I spent 1.5 years of my life earning a master’s degree in history because I thought it would help me land a PhD, and then eventually a tenured position at some institution.
I was dead wrong.
If I had to make the same decision again I would either dive right into the job market to earn experience, or choose a professional program like journalism.
What are my career prospects with a history and psychology double major?
Just because history and psychology don’t lead directly to specific career paths doesn’t mean they aren’t valuable. They are. You’re going to need to acquire hard skills to get your foot in the door with an entry-level job, though.
Pro tip: Build up your portfolio without waiting for an opportunity. There are so many fresh graduates with bachelor’s degrees these days that employers get away with asking for several years of experience for entry-level roles.
ALSO READ: Entry-level jobs for history majors
Marketing is all about communication and human tendencies, so if you’re interested in working in either of those areas then you can stop wondering if you should do a history and psychology double major—it’s a great match.
This background is ideal in marketing because the skills translate so well:
- You’ll learn how to do qualitative persona research with a history background.
- You’ll be comfortable with marketing analytics after a psychology degree.
- Persuasive writing will come naturally after a history degree.
- Familiarity with statistics from psychology will make A/B testing easy to pick up.
- Combining skills from these degrees could make for killer market research (which is really important).
With these two degrees in hand you’d be particularly well positioned for advertising, conversion rate optimization, and marketing analytics. Take it from a digital marketer!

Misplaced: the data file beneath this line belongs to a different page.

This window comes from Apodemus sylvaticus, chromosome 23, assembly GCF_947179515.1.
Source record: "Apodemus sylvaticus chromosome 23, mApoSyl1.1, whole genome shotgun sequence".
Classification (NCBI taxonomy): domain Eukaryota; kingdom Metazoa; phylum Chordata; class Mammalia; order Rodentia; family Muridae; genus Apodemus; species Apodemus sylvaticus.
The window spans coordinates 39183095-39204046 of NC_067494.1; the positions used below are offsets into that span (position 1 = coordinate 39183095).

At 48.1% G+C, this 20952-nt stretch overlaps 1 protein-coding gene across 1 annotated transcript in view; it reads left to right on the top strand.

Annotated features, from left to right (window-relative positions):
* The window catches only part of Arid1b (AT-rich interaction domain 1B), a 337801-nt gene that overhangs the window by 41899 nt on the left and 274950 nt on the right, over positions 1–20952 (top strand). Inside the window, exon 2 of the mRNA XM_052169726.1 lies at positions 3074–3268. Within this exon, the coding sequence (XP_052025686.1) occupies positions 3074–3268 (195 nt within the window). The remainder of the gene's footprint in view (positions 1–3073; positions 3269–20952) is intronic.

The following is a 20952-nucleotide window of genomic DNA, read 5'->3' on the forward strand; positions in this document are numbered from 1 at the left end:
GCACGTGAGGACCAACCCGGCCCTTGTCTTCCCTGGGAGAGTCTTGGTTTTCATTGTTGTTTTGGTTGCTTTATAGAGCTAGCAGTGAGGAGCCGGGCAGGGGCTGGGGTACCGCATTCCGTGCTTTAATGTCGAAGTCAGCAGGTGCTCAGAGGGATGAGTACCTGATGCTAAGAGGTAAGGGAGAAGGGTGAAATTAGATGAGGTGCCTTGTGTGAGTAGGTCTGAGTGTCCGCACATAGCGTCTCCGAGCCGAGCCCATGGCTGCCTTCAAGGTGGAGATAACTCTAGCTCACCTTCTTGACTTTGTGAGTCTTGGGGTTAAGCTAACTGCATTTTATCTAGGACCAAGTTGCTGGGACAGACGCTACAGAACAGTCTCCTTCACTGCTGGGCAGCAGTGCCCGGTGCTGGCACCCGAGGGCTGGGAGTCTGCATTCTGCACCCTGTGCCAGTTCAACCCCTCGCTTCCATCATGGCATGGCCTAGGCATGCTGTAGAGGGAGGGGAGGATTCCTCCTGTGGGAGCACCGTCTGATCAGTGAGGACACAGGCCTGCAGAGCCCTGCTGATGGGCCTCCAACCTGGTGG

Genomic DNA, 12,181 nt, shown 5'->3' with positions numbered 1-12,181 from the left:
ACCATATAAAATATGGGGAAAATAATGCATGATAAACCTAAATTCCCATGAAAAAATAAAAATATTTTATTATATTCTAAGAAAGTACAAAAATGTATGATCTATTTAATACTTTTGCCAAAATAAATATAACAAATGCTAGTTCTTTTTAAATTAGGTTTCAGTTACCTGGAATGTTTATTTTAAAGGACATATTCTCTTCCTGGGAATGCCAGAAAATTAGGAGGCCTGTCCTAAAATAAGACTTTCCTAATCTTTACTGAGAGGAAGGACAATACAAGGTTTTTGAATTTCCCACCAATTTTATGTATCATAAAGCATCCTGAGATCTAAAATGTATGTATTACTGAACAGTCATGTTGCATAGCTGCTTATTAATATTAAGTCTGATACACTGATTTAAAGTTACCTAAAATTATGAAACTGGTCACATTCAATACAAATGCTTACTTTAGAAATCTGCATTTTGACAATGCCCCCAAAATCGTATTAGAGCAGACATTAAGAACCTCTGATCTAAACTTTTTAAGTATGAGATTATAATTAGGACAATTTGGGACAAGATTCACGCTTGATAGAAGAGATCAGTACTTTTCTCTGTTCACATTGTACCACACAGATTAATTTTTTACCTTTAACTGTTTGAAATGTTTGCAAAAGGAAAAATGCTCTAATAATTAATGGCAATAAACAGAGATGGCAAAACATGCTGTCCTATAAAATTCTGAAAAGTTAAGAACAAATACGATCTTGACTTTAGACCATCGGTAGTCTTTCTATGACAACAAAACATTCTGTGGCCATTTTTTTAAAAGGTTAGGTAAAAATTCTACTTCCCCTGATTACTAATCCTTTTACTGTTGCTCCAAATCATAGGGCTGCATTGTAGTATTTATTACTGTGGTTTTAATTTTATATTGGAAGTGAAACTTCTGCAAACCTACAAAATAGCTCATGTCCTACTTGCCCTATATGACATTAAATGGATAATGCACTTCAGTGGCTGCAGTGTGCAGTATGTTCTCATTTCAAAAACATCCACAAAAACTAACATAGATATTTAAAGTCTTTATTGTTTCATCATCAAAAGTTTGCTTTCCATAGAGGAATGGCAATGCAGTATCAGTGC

User Experience (UX)
UX (short for user experience) is a new field that has grown quickly in the tech sector. A textbook example of an interdisciplinary or cross-functional role, the UX professional touches on product design and marketing materials to make them as effective—and as cohesive—as possible.
Why would history and psychology work well here? Empathy. Being able to simplify and streamline how customers interact with a product (or the marketing funnels built to sell those products) is a big part of what makes them effective.
Tech companies pay good money for UX, too.
Why does this matter? Software from the 1990s and 2000s was pretty awful compared to what we have today. It overwhelmed users with cluttered interfaces and hid away important settings in complicated sub-menus with nonsensically named options.
That causes people to stop buying products pretty quickly.
UX is what makes today’s technology easier to use. It’s the reason why Netflix and Spotify are so easy to navigate, regardless of device. It’s about people putting themselves into the customer’s shoes and pushing the rest of the company to design their products and marketing around what people need, not what’s easiest for the company.
Doing that requires two skills in particular:
- Understanding human tendencies at an intuitive level, which you get from psychology.
- Excellent communication skills to convey your ideas through the product and to other employees, which you get from history.
ALSO READ: Internships for history majors
Like UX, empathy exists at the heart of social work. Unlike UX, it’s about helping people thrive in the face of challenges that most of society never needs to face.
Having a background in psychology would give you the professional framework to understand human tendencies and behaviours in a way that most people never could. You can also come into the field with an intuitive sense of mindsets and misconceptions of people from different walks of life.
You’ll also have an excellent understanding of internal and external factors contributing to your cases.
Just be warned that social work doesn’t pay too well, on average.